The minibond series by Lehman Brothers had been sold in Singapore for the last couple of years and some retail investors have purchased them. In the recent uncertainty facing Lehman Brothers, many of these investors are now wondering what will happen to their Lehman Minibonds investment.
First of all, recall that the Lehman Minibonds is not a normal bond in the normal sense of the word. It’s a structured note which exposes you to the default of the reference entitles and has assets backed by the underlying securities (which are different from the reference entities).
The money you gave to Lehman Brothers is used by them to purchase the underlying securities and enter into contracts for interest rate and/or currency swap. They also sell credit default swap on the reference entities.
The swap counterparty is Lehman Brothers Special Financing, Inc.
A few months ago, I was particularly concerned what the underlying securities of my Lehman Minibonds were. I wanted to know the extent they were affected by the current credit crisis and whether my principal would be affected. At that time, the worst case scenario I thought possible was that the underlying securities had enough credit default events which would result in a significant loss of capital (This is different from the default of the reference entities which was the one heavily marketed).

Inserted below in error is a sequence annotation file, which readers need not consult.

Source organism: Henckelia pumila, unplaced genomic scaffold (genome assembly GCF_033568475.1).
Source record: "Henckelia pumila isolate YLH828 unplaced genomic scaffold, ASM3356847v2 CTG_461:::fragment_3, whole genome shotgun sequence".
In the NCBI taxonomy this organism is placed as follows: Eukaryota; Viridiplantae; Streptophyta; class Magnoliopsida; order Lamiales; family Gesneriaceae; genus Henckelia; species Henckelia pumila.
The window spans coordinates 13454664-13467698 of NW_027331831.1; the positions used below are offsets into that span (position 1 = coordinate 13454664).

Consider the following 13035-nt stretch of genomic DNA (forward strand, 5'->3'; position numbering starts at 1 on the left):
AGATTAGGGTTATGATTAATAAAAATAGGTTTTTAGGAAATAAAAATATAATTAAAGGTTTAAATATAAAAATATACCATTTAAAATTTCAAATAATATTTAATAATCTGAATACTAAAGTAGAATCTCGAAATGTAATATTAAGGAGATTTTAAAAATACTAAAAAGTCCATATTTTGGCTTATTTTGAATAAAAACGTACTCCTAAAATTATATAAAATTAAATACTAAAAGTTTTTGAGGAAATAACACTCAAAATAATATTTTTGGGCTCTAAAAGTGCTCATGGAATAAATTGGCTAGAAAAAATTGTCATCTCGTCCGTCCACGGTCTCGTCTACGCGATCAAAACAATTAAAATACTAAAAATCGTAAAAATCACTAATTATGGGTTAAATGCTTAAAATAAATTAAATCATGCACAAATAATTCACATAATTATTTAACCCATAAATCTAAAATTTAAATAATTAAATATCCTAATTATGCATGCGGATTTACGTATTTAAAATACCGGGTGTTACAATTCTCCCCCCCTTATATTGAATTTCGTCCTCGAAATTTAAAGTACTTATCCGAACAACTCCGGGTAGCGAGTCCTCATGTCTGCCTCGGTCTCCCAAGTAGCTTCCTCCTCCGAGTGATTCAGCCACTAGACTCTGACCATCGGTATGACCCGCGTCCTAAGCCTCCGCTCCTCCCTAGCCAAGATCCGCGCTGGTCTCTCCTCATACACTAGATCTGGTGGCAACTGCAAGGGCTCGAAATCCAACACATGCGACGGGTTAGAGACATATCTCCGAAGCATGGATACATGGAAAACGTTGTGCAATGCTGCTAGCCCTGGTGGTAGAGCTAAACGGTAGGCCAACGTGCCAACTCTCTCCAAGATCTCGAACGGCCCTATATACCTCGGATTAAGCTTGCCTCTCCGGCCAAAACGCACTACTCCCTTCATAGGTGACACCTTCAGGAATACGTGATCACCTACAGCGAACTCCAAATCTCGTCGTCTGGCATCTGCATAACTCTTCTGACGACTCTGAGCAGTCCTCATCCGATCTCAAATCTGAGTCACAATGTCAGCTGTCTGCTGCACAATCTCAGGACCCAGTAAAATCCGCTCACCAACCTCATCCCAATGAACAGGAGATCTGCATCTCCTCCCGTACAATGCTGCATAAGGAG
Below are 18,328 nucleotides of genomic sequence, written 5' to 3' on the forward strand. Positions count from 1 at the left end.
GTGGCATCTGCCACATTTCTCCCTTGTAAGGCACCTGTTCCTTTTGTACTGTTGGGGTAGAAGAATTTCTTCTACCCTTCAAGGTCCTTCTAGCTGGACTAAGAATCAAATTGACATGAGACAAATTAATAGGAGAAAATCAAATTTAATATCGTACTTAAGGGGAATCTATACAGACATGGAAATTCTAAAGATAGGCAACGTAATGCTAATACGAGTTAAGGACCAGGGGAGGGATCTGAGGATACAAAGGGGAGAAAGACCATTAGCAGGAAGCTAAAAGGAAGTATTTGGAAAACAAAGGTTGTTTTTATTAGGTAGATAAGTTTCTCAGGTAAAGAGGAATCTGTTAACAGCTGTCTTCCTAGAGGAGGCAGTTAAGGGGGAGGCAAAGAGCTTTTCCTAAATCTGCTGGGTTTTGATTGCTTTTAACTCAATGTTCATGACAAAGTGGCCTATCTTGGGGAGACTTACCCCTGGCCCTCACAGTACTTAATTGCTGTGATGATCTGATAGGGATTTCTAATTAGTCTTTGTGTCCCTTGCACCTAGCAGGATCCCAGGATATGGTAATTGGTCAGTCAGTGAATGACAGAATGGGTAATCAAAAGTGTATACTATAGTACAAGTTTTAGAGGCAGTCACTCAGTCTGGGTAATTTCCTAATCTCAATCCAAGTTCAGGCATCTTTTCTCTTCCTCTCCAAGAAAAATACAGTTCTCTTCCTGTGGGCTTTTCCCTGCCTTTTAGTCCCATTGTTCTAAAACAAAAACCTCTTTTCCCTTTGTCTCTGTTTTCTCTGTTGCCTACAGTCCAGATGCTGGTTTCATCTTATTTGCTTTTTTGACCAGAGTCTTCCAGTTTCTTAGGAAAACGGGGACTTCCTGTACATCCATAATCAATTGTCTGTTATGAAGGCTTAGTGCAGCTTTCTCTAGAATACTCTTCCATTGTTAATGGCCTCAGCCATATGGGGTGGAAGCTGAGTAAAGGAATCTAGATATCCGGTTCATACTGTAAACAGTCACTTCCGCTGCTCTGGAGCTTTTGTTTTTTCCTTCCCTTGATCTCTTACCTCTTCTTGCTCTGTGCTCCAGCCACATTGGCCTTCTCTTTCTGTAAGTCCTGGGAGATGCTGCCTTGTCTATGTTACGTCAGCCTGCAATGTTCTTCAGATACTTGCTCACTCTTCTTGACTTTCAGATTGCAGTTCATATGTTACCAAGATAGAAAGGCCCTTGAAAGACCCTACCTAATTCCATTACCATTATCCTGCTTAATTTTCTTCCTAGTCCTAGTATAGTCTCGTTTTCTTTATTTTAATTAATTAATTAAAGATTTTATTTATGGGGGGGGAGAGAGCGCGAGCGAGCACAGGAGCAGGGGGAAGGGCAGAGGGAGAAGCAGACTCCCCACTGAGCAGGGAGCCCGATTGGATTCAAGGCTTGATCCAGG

Well, I certainly didn’t factor the collapse of Lehman Brothers as one of the scenarios.
So, what will happen to the Lehman Minibonds if something happens to Lehman Brothers? There are a few possible scenarios.
1) There is no bailout and Lehman Brothers goes under
According to the pricing statement of the Minibonds, the notes might be redeemed early if the swap arrangements for the notes are terminated for any reason. This is likely to happen if Lehman Brother collapses.
The swap will terminate and the notes will redeemed early in an amount equal to the liquidation value of the underlying securities plus/minus the swap termination value. Lehman will have a claim for any swap termination value owing to it. The creditors of Lehman will have no direct claim to the assets of Minibond.
The liquidation value is an unknown but when I checked the market valuation of my Minibonds a few months ago, it had a face value of around 80% of the purchase price.
2) Lehman gets taken over by another party which assumes their Minibond Obligations
In a takeover, it is likely that the acquirer will have to assume all of Lehman’s obligations. They will then take over the swap counterparty role of the Minibonds. In this scenario, nothing would have changed for the Minibond holders.
3) Lehman gets taken over by another party which does not assume their Minibond Obligations
In the unlikely event that the acquirer does not take over the obligations of the Minibonds, the notes will be redeemed in a way similar that described in 1) above.
It will take some time for any takeover of Lehman Brothers to be completed as you can imagine the acquirer will have to look into all the obligations of Lehman Brothers, with the Minibonds just one very small component of it.
Added: You can contact the HSBC Institutional Trust Services for updates. The hotline is 62167449.
Added more updates: Minibonds Update